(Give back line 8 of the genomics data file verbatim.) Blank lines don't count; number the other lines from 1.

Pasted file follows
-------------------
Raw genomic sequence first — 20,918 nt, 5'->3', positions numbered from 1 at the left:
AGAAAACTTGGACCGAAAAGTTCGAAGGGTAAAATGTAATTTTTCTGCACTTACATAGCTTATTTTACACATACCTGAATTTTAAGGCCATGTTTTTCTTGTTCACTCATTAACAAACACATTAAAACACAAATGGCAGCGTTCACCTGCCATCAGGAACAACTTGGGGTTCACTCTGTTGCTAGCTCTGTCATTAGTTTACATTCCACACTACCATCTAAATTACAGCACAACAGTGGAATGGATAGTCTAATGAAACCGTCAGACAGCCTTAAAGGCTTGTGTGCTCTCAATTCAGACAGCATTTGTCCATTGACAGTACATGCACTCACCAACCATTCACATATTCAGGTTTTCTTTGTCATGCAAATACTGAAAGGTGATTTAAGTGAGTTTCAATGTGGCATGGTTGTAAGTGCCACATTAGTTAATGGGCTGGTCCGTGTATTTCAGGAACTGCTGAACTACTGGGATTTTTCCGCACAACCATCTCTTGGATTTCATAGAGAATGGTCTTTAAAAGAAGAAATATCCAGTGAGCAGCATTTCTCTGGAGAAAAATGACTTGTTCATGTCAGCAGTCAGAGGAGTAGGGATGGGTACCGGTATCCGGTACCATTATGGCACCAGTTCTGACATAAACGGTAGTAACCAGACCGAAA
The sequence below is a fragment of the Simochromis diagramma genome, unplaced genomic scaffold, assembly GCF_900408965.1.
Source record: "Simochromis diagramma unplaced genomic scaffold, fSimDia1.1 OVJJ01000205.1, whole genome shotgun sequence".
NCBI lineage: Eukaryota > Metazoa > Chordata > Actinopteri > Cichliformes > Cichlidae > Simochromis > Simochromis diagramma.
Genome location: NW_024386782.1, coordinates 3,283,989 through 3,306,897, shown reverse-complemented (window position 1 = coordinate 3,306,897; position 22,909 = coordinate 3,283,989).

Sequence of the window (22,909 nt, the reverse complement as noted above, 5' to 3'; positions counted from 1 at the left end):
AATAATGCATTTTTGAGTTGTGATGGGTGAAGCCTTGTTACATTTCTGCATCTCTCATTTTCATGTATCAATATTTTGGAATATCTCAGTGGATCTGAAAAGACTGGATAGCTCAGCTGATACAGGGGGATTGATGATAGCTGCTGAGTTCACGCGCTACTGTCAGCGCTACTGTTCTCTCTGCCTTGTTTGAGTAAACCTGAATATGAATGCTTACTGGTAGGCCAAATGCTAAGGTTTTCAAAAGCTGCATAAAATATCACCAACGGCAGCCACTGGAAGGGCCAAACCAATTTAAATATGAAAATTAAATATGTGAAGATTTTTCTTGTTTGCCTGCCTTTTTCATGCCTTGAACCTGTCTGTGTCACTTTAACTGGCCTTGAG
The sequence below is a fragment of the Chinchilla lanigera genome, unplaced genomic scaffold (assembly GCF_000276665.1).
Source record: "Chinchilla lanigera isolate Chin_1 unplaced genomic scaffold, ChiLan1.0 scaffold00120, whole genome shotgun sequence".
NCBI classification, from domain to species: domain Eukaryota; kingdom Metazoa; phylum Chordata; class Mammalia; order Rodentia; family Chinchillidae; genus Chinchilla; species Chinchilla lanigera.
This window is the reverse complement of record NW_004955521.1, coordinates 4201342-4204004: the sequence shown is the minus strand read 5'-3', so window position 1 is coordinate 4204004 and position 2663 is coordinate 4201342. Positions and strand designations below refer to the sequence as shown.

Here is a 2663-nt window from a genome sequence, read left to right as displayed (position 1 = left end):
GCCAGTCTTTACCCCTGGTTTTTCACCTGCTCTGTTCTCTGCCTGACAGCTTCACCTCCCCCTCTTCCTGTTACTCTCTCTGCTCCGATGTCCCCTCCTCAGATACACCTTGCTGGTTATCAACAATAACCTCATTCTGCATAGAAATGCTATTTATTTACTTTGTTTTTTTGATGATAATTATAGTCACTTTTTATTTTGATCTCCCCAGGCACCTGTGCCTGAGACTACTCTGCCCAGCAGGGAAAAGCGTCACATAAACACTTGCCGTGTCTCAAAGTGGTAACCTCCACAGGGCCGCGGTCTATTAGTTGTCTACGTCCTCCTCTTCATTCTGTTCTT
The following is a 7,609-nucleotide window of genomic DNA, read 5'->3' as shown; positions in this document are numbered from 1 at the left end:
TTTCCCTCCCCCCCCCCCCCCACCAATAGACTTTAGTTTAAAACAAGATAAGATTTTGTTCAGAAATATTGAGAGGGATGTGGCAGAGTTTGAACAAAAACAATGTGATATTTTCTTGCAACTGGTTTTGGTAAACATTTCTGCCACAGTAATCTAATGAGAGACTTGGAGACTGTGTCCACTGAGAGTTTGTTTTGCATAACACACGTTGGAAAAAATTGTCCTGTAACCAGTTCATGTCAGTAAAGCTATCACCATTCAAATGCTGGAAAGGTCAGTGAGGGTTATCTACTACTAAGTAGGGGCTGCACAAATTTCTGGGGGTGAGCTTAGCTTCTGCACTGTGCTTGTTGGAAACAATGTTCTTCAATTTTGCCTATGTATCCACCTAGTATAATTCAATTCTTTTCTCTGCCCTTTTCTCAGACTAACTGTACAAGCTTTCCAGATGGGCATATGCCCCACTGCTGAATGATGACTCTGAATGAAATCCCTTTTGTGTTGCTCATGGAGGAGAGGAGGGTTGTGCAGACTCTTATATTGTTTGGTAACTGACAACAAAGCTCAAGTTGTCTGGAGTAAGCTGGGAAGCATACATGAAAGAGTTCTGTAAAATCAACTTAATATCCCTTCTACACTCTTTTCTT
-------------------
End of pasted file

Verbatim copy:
AATAATGCATTTTTGAGTTGTGATGGGTGAAGCCTTGTTACATTTCTGCATCTCTCATTTTCATGTATCAATATTTTGGAATATCTCAGTGGATCTGAAAAGACTGGATAGCTCAGCTGATACAGGGGGATTGATGATAGCTGCTGAGTTCACGCGCTACTGTCAGCGCTACTGTTCTCTCTGCCTTGTTTGAGTAAACCTGAATATGAATGCTTACTGGTAGGCCAAATGCTAAGGTTTTCAAAAGCTGCATAAAATATCACCAACGGCAGCCACTGGAAGGGCCAAACCAATTTAAATATGAAAATTAAATATGTGAAGATTTTTCTTGTTTGCCTGCCTTTTTCATGCCTTGAACCTGTCTGTGTCACTTTAACTGGCCTTGAG